Tides of War the potential to be a tidal wave

Posted: May 20, 2009 in Tower Defense

The iPhone/iPod Touch is the ideal platform for tower and castle defense games so it’s no surprise to see so many options in the iTunes store. And, devs are becoming even more inventive in developing games that offer a different visual and gameplay experience. The most recent one is Tides of War in which you command Royal Navy troops against pirates. This initial release provides some surprisingly entertaining gameplay with some creative touches, and I can only guess how much better this game can be with a few additions.

Tides of War has 3 levels of difficulty: easy, medium and hard and offers a survival mode—survive as many attack waves as possible. The sound effects are adequate with the various attack and explosion sounds. As with tower defense games, everything is done by touch and drag. Each time a new game is started, a random map is generated, and currently, it only includes a forest setting. What may be worth considering is including different environments (e.g. swamplands, desert island) to add variety. A campaign/level progression mode with different environments and unlockables (e.g. units, buildings, levels) would add significantly to Tides of War.

There are various units and buildings that can be purchased and placed.

Soldier—basic battle troop
Officer—enables cannon barrages
Sharpshooter—long-range shooter
Wench—captivates nearby enemies and prevents them from moving forward
Drummer—restores health
Builder—produces buildings
Cannoneer—shells enemies

Buildings (requires a builder)
Stone Wall—provides troop cover
Command Tent—provides extra resources
Flag—raises the damage inflicted on enemies
Barracks—protects nearby troops
Supply Depot—increases troop firing rates

Constructing a building is a two-step process where you must purchase a builder and then conduct a subsequent purchase of the actual building. The process just feels unnecessary and should be simpler. The game has a basic achievement system consisting of 7 awards based mostly on number of waves survived, enemies killed and building constructed. Hopefully, additional achievements are added in the future, but it’s a good start.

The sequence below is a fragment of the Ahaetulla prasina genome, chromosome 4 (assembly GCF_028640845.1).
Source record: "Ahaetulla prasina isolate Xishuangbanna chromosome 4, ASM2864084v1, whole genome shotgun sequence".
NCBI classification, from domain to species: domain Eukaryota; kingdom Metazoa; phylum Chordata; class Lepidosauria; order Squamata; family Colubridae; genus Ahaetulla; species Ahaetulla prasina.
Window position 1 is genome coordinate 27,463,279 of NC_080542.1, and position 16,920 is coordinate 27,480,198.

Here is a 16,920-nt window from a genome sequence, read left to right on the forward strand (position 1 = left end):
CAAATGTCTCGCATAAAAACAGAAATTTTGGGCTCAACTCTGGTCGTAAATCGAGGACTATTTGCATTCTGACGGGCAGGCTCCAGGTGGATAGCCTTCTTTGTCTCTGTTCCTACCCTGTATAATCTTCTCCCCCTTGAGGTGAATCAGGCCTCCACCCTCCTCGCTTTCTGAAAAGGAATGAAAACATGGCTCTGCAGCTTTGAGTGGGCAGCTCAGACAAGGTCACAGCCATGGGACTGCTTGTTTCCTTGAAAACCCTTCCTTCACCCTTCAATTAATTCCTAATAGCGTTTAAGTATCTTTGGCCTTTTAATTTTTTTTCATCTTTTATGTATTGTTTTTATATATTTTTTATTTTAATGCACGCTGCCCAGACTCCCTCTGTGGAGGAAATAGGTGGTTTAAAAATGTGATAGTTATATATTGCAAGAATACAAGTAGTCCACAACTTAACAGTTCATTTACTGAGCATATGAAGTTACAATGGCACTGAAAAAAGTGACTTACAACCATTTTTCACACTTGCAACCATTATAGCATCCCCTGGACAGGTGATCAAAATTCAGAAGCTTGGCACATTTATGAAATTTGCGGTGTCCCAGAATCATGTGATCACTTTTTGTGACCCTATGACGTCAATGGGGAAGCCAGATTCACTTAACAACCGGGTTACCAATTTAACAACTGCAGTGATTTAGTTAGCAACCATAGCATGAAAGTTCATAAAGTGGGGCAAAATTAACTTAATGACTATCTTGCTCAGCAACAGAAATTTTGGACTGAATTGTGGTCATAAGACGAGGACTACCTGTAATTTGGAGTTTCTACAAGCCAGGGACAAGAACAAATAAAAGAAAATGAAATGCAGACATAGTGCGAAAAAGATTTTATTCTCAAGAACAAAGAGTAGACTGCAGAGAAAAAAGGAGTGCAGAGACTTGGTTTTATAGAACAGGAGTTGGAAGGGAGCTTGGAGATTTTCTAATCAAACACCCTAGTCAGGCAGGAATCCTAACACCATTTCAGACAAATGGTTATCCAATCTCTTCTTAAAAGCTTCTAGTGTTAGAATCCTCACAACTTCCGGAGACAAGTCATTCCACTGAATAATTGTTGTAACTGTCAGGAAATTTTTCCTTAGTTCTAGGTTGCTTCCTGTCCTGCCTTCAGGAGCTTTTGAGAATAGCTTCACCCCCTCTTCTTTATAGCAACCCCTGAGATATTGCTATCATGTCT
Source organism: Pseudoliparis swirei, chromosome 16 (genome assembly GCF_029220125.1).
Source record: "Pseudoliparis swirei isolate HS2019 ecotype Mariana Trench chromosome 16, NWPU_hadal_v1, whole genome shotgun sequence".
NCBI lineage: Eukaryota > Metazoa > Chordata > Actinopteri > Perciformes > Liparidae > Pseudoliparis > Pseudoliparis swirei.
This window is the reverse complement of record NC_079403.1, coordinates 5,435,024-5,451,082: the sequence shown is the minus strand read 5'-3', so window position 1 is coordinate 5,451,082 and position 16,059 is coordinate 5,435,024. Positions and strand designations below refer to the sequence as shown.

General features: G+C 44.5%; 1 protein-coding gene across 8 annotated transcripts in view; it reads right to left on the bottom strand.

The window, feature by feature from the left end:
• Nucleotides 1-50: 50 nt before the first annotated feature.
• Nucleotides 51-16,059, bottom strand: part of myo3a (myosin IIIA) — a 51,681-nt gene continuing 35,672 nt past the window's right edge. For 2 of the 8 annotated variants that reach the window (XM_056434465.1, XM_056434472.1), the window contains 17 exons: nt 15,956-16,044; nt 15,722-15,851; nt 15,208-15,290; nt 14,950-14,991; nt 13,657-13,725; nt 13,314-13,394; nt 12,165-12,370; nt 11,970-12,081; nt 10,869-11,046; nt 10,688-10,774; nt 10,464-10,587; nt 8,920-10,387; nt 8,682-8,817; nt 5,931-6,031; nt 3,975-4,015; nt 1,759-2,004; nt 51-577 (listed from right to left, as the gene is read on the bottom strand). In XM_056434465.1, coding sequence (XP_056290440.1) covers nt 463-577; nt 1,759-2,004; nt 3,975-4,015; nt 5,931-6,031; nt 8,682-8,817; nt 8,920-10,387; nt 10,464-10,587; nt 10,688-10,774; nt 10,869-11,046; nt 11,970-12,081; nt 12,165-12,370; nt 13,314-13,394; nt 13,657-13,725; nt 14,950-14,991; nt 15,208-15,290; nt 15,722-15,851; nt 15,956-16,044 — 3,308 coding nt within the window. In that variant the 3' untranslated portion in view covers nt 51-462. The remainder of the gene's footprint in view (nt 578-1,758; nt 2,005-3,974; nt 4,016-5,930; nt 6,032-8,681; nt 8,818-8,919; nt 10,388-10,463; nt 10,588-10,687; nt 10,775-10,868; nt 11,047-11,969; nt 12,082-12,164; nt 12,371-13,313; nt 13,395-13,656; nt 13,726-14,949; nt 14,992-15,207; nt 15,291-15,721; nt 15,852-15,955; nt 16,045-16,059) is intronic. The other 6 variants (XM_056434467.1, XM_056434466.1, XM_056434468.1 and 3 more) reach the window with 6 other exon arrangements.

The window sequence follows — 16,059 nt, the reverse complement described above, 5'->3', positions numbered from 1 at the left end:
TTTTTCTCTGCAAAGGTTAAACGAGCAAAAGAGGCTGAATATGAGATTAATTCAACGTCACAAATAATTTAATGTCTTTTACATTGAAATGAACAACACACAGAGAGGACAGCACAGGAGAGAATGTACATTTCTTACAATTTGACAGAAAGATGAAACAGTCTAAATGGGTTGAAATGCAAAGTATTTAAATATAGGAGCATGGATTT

The game screen is pretty straightforward. On the top of the screen Waves and Kills are indicated as well as Lives remaining. In the middle is the Resources portal that shows how much you can spend. And, on the right is the Build Menu with a Hammer icon. The Build Menu is where you buy the various units and buildings. Once a unit is purchased for example, it appears at the bottom of the screen and you simply drag it to the desired location. One interesting touch is that the unit doesn’t automatically appear at the spot. Instead, the unit walks over to the location, and I think it adds to the feel of the game. Each unit has an individual health bar and is susceptible to damage by weapons fire so protecting them will be essential. As I mentioned before, when purchasing a building, a builder must be purchased first and then be placed. Then, a building is purchased and placed at the site of the builder.

Tides of War will challenge you, and the gameplay is good. Even on the Easy setting, this game requires some intricate and creative strategic thinking just to survive 25 attack waves. The AI feels balanced, and I’m keeping in mind that this is a survival mode game so obviously the difficulty will progressively ramp up This game is not a pushover, and it will keep you occupied for a while.

One of the best parts of the Tides of War is the voiceovers. As units are deployed and moved, each makes a comment such as “Right away, sir” or “Must get loaded and ready, sir” among other things. My favorite unit is the wench, and while she doesn’t comment, hearts appear as she’s cavorting with the enemy and preventing them from moving forward. As I mentioned, Tides of War offers survival gameplay so once the game is over, a statistics shows enemies killed, buildings constructed, etc.

All in all, I really like the concept of Tides of War, and the entertaining gameplay it offers. Visually, this game is one of the more unique ones I’ve played with and the foundation is solid. What the game lacks right now is depth, which I anticipate seeing in future updates.

Albie Meter: 4 stars (recommended for the challenging gameplay it offers now, and the bigger potential I see)


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